Posted on 21 April 2022
Longevity briefs provides a short summary of novel research in biology, medicine, or biotechnology that caught the attention of our researchers in Oxford, due to its potential to improve our health, wellbeing, and longevity.
Why is this research important: Endometrial cancer is the most common type of uterine cancer, and begins in the layer of cells that form the lining (endometrium) of the uterus. We know that having a high body mass index (BMI) increases cancer risk, but the relationship between high BMI and endometrial cancer seems to be stronger than any other type of cancer. Studies suggest that each 5 kg/m2 increase in BMI is associated with an approximate 54% increase in endometrial cancer risk. What’s happening here on a molecular level? Answering that question could allow the development of drugs to reduce the occurrence of endometrial cancer in high-risk groups.
What did the researchers do: In this study, researchers used a Mendelian randomisation approach to study the relationship between BMI, endometrial cancer risk, and 14 key hormones and other molecules in nearly 13 000 endometrial cancer cases and 109 000 controls.
Mendelian randomisation is a technique in which scientists look at genetic variants to establish whether one variable causes another. For example, let’s say researchers discover a correlation between high levels of molecule X in the blood and cancer. There’s no way of knowing whether molecule X caused cancer, cancer caused molecule X to increase, or whether something else entirely is causing both cancer and molecule X to increase. However, suppose that some individuals carry a gene that increases their levels of molecule X. If these individuals get more cancer, researchers can reasonably assume that molecule X causes cancer, since the gene responsible was randomly inherited and cannot have been influenced by other factors.
Key takeaway(s) from this research: Researchers found a stronger association between BMI and endometrial cancer than had been suggested in previous studies: a 5 kg/m2 increase in BMI was associated with an 88% increase in risk. They also found evidence for three molecules that seem to be important mediators of the relationship between BMI and endometrial cancer risk:
What do all of these molecules have in common? They all affect the levels of the hormone oestrogen: testosterone is converted into oestrogen, while SHBG effectively lowers the available testosterone and oestrogen by binding to them. Insulin increases testosterone while decreasing SHBG, and may also directly promote proliferation of endometrial cells. These findings are consistent with a hypothesis that excess oestrogen promotes endometrial cancer, though the researchers weren’t able to look for a relationship between oestrogen and endometrial cancer directly, as they were unable to find a reliable genetic variant for oestrogen levels. In light of these findings, the authors suggested that antidiabetic drugs like metformin might reduce the risk of endometrial cancer, as these drugs can reverse insulin resistance and lower fasting insulin.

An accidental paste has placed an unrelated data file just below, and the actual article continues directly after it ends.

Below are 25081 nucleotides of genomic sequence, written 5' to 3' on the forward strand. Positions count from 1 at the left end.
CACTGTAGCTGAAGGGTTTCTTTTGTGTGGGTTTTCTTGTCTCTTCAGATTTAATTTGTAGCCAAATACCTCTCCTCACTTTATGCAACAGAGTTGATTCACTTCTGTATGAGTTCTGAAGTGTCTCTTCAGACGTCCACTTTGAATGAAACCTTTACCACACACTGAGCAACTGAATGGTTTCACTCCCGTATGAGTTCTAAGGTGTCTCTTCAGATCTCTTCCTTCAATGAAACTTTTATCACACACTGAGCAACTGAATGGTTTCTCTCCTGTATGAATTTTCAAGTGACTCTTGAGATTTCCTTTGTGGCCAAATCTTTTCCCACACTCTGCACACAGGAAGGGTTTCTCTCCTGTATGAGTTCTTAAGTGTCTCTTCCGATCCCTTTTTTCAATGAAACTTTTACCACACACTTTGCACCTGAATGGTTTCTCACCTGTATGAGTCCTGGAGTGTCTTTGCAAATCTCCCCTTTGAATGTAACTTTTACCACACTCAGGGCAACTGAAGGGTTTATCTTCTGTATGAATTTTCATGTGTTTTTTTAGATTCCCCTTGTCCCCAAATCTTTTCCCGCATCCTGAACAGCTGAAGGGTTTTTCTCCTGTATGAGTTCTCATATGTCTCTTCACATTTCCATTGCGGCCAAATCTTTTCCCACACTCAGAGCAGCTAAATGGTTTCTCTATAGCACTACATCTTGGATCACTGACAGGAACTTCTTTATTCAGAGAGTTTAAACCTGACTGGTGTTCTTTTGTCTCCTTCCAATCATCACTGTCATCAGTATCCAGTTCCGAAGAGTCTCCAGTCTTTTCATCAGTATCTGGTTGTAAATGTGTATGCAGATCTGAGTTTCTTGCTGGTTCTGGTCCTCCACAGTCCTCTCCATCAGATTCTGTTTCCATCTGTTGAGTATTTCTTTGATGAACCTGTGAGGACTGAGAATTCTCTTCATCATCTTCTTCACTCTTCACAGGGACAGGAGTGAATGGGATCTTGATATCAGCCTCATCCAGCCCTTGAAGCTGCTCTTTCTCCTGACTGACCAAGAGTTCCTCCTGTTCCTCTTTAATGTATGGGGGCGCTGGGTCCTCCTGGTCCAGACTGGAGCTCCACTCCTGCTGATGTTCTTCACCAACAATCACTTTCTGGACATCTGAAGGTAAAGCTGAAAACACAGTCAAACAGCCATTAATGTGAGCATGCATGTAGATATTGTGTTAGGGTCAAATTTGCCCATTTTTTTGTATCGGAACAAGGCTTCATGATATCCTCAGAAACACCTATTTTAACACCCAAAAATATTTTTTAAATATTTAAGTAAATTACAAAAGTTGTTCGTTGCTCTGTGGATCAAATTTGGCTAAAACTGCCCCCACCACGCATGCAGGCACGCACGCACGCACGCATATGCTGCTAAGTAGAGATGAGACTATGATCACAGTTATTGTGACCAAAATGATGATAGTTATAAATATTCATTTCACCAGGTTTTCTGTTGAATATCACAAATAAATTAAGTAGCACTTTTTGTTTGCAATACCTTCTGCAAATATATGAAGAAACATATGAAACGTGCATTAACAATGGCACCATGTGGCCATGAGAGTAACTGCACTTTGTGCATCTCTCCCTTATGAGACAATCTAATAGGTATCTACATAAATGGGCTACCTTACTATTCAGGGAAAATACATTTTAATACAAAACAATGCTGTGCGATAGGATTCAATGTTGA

The study also produced some findings that went against those of previous studies. Notably, not much evidence was found for a relationship between endometrial cancer and cholesterol levels or inflammation, both of which had been identified as risk factors in previous analyses. This could be because those analyses were regular observational studies, which are more prone to confounding factors.
This study is one of the largest of it’s kind, but it looked almost exclusively at people of European ancestry, so the results might not be generalised to the wider population. It would be good to see future research into the effects of BMI on cancer risk at different stages of life, such as pre- and post- menopause.
Identifying molecular mediators of the relationship between body mass index and endometrial cancer risk: a Mendelian randomization analysis: https://doi.org/10.1186/s12916-022-02322-3